Friday, December 26, 2014

Return of the beavers, or terraforming in your back yard

A press release from the University of Saskatchewan: Over-trapping nearly wiped out the beaver 100 years ago but the ambitious rodents have bounced back and have created ponds on three continents that cover an area about the size of Switzerland, according to University of Saskatchewan research published in the Royal Swedish Academy of Science journal AMBIO.

The researchers also noted an associated increase in methane emissions from those ponds. At the end of the 20th century, beaver activities contributed up to 800 million kilograms of methane to the atmosphere each year, about 200 times greater than in 1900. And on balance, that is a good thing, explained Colin Whitfield, hydrologist with the Centre for Hydrology at the University of Saskatchewan.

“We found that valuable habitat area has been established by beavers over the last century,” Whitfield said. “While this habitat contributes to global methane emissions, the magnitude of this methane source is lower than many other natural sources and unlikely to be a dominant climate-change driver.”

Beavers are architects of geomorphic change; they drastically alter water flow through a landscape and their dams create ponds where there was once swift-moving water. Carbon-rich plant matter decomposing in the oxygen-poor pond bottoms releases methane into the atmosphere, Whitfield explained.

...“We found global beaver numbers have grown dramatically on the three continents they currently inhabit North America, Eurasia and South America, to a population of over 10 million,” he said. “We estimate this has led to the creation of more than 42,000 square kilometres of aquatic pond areas as well as over 200,000 kilometres of shoreline habitat.”

The result is habitat for birds, greater biodiversity and improved water quality. “Continued range expansion and population growth in combination with anticipated increases in surface water temperatures suggests that the contribution of beaver activity to global methane emissions may continue to grow,” said Whitfield....

A beaver down the street from me, pausing in his relentless campaign to inundate the landscape. Shot by Brian Thomas. Public domain, sez me.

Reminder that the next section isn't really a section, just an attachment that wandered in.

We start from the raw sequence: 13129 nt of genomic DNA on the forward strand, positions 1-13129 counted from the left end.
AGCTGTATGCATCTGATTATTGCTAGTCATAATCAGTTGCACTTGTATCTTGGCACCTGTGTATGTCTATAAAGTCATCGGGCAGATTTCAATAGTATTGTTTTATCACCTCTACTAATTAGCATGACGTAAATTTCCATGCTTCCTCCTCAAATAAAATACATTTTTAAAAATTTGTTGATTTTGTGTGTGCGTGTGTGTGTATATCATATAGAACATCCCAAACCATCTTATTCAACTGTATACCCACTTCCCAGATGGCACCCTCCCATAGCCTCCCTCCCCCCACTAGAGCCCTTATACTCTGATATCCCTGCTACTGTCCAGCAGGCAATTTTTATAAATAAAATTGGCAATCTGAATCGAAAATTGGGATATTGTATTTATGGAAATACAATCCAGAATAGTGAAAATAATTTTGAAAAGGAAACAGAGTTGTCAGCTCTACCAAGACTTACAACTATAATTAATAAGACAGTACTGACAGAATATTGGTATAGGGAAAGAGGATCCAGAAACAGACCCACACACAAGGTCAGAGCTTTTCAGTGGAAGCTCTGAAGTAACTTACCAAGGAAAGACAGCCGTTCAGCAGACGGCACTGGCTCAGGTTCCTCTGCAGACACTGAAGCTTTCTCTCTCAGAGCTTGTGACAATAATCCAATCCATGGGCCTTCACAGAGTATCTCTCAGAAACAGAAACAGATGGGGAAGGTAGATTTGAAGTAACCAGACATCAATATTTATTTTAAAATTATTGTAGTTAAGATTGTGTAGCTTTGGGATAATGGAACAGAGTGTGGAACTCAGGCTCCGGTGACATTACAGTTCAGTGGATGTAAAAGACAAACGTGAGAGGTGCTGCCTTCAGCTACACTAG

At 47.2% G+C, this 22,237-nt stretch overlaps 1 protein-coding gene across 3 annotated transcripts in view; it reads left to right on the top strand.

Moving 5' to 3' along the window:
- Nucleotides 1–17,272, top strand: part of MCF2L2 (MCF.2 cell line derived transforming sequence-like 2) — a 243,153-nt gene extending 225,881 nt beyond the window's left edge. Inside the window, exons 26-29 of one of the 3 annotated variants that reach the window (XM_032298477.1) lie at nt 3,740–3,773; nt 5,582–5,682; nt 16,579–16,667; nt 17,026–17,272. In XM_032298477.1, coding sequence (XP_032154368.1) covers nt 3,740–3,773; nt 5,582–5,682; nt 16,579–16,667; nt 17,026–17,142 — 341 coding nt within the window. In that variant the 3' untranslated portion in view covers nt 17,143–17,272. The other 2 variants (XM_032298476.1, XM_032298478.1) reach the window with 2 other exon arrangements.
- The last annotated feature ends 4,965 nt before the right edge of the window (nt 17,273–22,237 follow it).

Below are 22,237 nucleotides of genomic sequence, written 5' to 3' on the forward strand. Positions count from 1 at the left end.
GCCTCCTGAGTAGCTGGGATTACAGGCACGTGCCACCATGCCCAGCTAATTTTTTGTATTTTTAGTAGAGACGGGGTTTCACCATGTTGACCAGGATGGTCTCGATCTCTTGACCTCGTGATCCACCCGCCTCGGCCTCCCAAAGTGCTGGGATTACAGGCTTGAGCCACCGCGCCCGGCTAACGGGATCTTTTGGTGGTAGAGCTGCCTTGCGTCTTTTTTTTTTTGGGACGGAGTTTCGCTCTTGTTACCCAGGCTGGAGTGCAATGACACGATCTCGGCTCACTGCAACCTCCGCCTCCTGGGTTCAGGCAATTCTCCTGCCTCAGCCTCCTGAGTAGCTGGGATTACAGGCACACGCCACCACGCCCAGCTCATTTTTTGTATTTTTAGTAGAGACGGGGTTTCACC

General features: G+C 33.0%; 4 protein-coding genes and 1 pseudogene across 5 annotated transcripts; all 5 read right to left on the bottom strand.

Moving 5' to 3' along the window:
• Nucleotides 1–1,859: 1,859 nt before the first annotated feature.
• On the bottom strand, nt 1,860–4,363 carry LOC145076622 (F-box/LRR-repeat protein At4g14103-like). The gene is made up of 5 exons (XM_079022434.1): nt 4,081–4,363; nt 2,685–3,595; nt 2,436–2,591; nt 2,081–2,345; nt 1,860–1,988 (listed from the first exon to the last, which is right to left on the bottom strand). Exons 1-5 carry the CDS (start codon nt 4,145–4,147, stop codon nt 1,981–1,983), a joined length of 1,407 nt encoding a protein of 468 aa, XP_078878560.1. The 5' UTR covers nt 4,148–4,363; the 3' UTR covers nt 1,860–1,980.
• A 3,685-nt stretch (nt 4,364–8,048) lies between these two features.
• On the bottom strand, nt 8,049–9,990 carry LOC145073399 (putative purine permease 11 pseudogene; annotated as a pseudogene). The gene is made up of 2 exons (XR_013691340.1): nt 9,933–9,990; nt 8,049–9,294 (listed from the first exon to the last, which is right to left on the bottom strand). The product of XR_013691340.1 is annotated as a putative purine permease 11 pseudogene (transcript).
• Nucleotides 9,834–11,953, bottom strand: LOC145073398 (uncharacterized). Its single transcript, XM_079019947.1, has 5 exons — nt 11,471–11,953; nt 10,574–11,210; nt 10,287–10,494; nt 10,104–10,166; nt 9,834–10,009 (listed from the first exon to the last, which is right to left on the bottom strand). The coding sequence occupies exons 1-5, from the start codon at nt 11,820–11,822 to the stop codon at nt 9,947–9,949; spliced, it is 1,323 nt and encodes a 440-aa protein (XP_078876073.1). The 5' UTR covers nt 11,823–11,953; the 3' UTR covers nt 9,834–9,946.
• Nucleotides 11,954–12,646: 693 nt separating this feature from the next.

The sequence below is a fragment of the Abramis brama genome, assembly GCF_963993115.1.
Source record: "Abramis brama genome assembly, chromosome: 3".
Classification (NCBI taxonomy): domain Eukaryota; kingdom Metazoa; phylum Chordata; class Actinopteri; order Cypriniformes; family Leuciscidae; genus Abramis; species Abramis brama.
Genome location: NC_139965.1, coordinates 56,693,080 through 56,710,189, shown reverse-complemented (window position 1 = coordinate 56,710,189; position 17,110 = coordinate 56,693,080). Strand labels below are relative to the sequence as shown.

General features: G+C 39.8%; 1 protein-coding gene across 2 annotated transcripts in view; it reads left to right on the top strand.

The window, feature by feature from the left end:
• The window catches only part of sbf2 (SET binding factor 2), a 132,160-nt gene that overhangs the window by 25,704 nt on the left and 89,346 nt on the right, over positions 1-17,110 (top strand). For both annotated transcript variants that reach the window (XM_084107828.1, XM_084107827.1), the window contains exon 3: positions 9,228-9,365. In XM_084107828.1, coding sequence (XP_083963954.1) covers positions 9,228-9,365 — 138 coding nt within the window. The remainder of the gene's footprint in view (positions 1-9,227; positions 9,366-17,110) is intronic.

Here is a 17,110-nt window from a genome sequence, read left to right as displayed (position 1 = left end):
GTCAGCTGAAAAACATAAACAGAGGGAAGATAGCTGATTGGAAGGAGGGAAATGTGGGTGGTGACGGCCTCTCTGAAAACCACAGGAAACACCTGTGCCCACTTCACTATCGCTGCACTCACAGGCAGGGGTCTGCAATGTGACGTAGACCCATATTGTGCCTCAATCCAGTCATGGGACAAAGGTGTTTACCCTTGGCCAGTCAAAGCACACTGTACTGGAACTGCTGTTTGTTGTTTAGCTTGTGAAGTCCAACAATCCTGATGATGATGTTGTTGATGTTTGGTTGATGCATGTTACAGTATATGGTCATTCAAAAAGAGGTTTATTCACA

Tuesday, December 23, 2014

In Jakarta, that sinking feeling is all too real

Bill Tarrant at the Thomson Reuters Foundation via Reuters: …"Jakarta is a bowl, and the bowl is sinking," said Fook Chuan Eng, senior water and sanitation specialist with the World Bank, who oversees a $189 million flood mitigation project for the city.

The channels of the Ciliwung and other rivers are sinking. The entire sprawl of Jakarta's north coast - fishing ports, boatyards, markets, warehouses, fish farms, crowded slums and exclusive gated communities - it's all sinking. Even the 40-year-old seawall that is supposed to keep the Java Sea from inundating the Indonesian capital is sinking.

…Flooding from overflowing rivers and canals in the area is at least an annual event that forces Rahmawati and the rest of the kampong to evacuate to public buildings nearby. High-water marks from the last big flood, in 2013, are still visible on the walls of the kampong.

Jakarta is sinking because of a phenomenon called subsidence. This happens when extraction of groundwater causes layers of rock and sediment to slowly pancake on top of each other.

The problem is particularly acute in Jakarta because most of its millions of residents suck water through wells that tap shallow underground aquifers. Wells also provide about a third of the needs of business and industry, according to city data….

Jakarta's skyline, shot by Vian kadal, Wikimedia Commons,  under the Creative Commons Attribution-Share Alike 3.0 Unported license

Sunday, December 21, 2014

Salinity matters